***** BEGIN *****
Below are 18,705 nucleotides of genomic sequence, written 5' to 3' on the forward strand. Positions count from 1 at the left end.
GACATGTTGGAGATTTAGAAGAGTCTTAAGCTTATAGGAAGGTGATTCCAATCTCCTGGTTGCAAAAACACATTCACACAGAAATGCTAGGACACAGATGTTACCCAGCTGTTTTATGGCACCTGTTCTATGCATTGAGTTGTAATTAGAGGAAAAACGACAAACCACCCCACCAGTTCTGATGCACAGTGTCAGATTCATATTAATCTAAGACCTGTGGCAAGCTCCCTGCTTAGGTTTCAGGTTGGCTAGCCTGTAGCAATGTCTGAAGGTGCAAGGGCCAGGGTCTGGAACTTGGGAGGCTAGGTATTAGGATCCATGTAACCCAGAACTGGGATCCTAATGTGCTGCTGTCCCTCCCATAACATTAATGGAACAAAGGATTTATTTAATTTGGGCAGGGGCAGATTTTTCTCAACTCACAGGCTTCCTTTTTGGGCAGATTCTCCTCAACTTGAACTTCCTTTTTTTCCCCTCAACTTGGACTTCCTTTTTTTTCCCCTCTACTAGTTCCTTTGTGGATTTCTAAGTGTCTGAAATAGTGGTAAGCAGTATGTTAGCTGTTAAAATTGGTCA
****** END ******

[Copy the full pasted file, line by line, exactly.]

Below are 18,705 nucleotides of genomic sequence, written 5' to 3' on the forward strand. Positions count from 1 at the left end.
GACATGTTGGAGATTTAGAAGAGTCTTAAGCTTATAGGAAGGTGATTCCAATCTCCTGGTTGCAAAAACACATTCACACAGAAATGCTAGGACACAGATGTTACCCAGCTGTTTTATGGCACCTGTTCTATGCATTGAGTTGTAATTAGAGGAAAAACGACAAACCACCCCACCAGTTCTGATGCACAGTGTCAGATTCATATTAATCTAAGACCTGTGGCAAGCTCCCTGCTTAGGTTTCAGGTTGGCTAGCCTGTAGCAATGTCTGAAGGTGCAAGGGCCAGGGTCTGGAACTTGGGAGGCTAGGTATTAGGATCCATGTAACCCAGAACTGGGATCCTAATGTGCTGCTGTCCCTCCCATAACATTAATGGAACAAAGGATTTATTTAATTTGGGCAGGGGCAGATTTTTCTCAACTCACAGGCTTCCTTTTTGGGCAGATTCTCCTCAACTTGAACTTCCTTTTTTTCCCCTCAACTTGGACTTCCTTTTTTTTCCCCTCTACTAGTTCCTTTGTGGATTTCTAAGTGTCTGAAATAGTGGTAAGCAGTATGTTAGCTGTTAAAATTGGTCA